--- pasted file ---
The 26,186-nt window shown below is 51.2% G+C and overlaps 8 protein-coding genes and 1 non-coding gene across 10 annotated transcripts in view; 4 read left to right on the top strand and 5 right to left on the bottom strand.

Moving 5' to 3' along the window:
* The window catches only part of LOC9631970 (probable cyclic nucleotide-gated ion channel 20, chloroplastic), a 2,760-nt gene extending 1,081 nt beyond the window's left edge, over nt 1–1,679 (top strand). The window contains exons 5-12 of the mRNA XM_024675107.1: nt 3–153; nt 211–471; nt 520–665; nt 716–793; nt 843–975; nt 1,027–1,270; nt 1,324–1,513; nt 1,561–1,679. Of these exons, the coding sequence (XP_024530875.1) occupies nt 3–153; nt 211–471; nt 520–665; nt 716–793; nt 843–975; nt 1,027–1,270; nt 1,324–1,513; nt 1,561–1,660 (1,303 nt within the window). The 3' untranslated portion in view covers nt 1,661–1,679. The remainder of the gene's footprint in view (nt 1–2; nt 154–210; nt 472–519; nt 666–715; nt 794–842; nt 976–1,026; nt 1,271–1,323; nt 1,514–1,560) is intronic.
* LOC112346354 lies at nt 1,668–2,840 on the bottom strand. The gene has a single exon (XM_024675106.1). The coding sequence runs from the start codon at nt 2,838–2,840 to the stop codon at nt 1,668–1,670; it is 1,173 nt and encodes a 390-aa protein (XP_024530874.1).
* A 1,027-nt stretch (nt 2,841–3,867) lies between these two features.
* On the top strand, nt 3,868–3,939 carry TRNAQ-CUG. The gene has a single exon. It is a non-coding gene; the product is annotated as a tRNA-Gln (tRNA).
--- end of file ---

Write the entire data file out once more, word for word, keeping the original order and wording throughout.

The 26,186-nt window shown below is 51.2% G+C and overlaps 8 protein-coding genes and 1 non-coding gene across 10 annotated transcripts in view; 4 read left to right on the top strand and 5 right to left on the bottom strand.

Moving 5' to 3' along the window:
* The window catches only part of LOC9631970 (probable cyclic nucleotide-gated ion channel 20, chloroplastic), a 2,760-nt gene extending 1,081 nt beyond the window's left edge, over nt 1–1,679 (top strand). The window contains exons 5-12 of the mRNA XM_024675107.1: nt 3–153; nt 211–471; nt 520–665; nt 716–793; nt 843–975; nt 1,027–1,270; nt 1,324–1,513; nt 1,561–1,679. Of these exons, the coding sequence (XP_024530875.1) occupies nt 3–153; nt 211–471; nt 520–665; nt 716–793; nt 843–975; nt 1,027–1,270; nt 1,324–1,513; nt 1,561–1,660 (1,303 nt within the window). The 3' untranslated portion in view covers nt 1,661–1,679. The remainder of the gene's footprint in view (nt 1–2; nt 154–210; nt 472–519; nt 666–715; nt 794–842; nt 976–1,026; nt 1,271–1,323; nt 1,514–1,560) is intronic.
* LOC112346354 lies at nt 1,668–2,840 on the bottom strand. The gene has a single exon (XM_024675106.1). The coding sequence runs from the start codon at nt 2,838–2,840 to the stop codon at nt 1,668–1,670; it is 1,173 nt and encodes a 390-aa protein (XP_024530874.1).
* A 1,027-nt stretch (nt 2,841–3,867) lies between these two features.
* On the top strand, nt 3,868–3,939 carry TRNAQ-CUG. The gene has a single exon. It is a non-coding gene; the product is annotated as a tRNA-Gln (tRNA).